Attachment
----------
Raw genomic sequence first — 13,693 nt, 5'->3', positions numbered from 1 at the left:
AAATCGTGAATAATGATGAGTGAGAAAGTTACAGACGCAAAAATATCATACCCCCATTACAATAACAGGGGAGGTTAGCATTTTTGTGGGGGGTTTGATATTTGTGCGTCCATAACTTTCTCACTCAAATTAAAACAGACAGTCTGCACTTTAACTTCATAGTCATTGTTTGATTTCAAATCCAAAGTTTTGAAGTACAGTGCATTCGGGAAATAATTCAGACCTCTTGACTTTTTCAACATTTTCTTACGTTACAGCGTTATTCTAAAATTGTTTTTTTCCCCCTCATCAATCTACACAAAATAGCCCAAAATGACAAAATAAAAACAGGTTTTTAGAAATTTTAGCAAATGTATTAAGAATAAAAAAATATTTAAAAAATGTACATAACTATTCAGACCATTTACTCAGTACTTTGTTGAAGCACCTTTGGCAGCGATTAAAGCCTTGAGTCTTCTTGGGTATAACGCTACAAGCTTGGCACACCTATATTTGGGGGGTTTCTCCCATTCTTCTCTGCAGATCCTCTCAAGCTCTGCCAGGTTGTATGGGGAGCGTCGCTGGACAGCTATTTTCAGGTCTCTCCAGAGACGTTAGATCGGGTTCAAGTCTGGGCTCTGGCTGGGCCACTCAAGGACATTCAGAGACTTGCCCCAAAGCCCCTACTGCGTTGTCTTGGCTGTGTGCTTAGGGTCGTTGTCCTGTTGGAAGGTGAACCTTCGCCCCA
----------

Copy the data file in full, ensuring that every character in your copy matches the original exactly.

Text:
Raw genomic sequence first — 13,693 nt, 5'->3', positions numbered from 1 at the left:
AAATCGTGAATAATGATGAGTGAGAAAGTTACAGACGCAAAAATATCATACCCCCATTACAATAACAGGGGAGGTTAGCATTTTTGTGGGGGGTTTGATATTTGTGCGTCCATAACTTTCTCACTCAAATTAAAACAGACAGTCTGCACTTTAACTTCATAGTCATTGTTTGATTTCAAATCCAAAGTTTTGAAGTACAGTGCATTCGGGAAATAATTCAGACCTCTTGACTTTTTCAACATTTTCTTACGTTACAGCGTTATTCTAAAATTGTTTTTTTCCCCCTCATCAATCTACACAAAATAGCCCAAAATGACAAAATAAAAACAGGTTTTTAGAAATTTTAGCAAATGTATTAAGAATAAAAAAATATTTAAAAAATGTACATAACTATTCAGACCATTTACTCAGTACTTTGTTGAAGCACCTTTGGCAGCGATTAAAGCCTTGAGTCTTCTTGGGTATAACGCTACAAGCTTGGCACACCTATATTTGGGGGGTTTCTCCCATTCTTCTCTGCAGATCCTCTCAAGCTCTGCCAGGTTGTATGGGGAGCGTCGCTGGACAGCTATTTTCAGGTCTCTCCAGAGACGTTAGATCGGGTTCAAGTCTGGGCTCTGGCTGGGCCACTCAAGGACATTCAGAGACTTGCCCCAAAGCCCCTACTGCGTTGTCTTGGCTGTGTGCTTAGGGTCGTTGTCCTGTTGGAAGGTGAACCTTCGCCCCA